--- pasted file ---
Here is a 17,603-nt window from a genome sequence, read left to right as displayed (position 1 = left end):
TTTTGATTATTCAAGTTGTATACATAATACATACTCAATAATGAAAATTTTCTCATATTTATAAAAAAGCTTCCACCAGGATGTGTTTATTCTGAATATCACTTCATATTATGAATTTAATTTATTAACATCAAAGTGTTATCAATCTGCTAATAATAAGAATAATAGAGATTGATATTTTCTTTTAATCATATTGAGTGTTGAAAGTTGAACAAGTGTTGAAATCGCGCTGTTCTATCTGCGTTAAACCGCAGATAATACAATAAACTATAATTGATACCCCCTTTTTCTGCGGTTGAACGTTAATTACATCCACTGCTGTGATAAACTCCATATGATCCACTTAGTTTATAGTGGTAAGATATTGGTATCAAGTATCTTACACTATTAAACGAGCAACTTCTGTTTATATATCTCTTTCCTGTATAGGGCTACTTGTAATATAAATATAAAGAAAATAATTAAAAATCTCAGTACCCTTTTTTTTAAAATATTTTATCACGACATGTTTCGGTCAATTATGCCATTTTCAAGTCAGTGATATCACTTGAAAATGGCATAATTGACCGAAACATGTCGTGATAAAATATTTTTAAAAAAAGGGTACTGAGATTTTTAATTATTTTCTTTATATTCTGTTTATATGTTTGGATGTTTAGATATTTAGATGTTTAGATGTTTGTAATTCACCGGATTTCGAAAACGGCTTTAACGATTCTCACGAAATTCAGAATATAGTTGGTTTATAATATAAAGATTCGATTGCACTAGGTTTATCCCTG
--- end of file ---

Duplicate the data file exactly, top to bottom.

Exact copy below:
Here is a 17,603-nt window from a genome sequence, read left to right as displayed (position 1 = left end):
TTTTGATTATTCAAGTTGTATACATAATACATACTCAATAATGAAAATTTTCTCATATTTATAAAAAAGCTTCCACCAGGATGTGTTTATTCTGAATATCACTTCATATTATGAATTTAATTTATTAACATCAAAGTGTTATCAATCTGCTAATAATAAGAATAATAGAGATTGATATTTTCTTTTAATCATATTGAGTGTTGAAAGTTGAACAAGTGTTGAAATCGCGCTGTTCTATCTGCGTTAAACCGCAGATAATACAATAAACTATAATTGATACCCCCTTTTTCTGCGGTTGAACGTTAATTACATCCACTGCTGTGATAAACTCCATATGATCCACTTAGTTTATAGTGGTAAGATATTGGTATCAAGTATCTTACACTATTAAACGAGCAACTTCTGTTTATATATCTCTTTCCTGTATAGGGCTACTTGTAATATAAATATAAAGAAAATAATTAAAAATCTCAGTACCCTTTTTTTTAAAATATTTTATCACGACATGTTTCGGTCAATTATGCCATTTTCAAGTCAGTGATATCACTTGAAAATGGCATAATTGACCGAAACATGTCGTGATAAAATATTTTTAAAAAAAGGGTACTGAGATTTTTAATTATTTTCTTTATATTCTGTTTATATGTTTGGATGTTTAGATATTTAGATGTTTAGATGTTTGTAATTCACCGGATTTCGAAAACGGCTTTAACGATTCTCACGAAATTCAGAATATAGTTGGTTTATAATATAAAGATTCGATTGCACTAGGTTTATCCCTG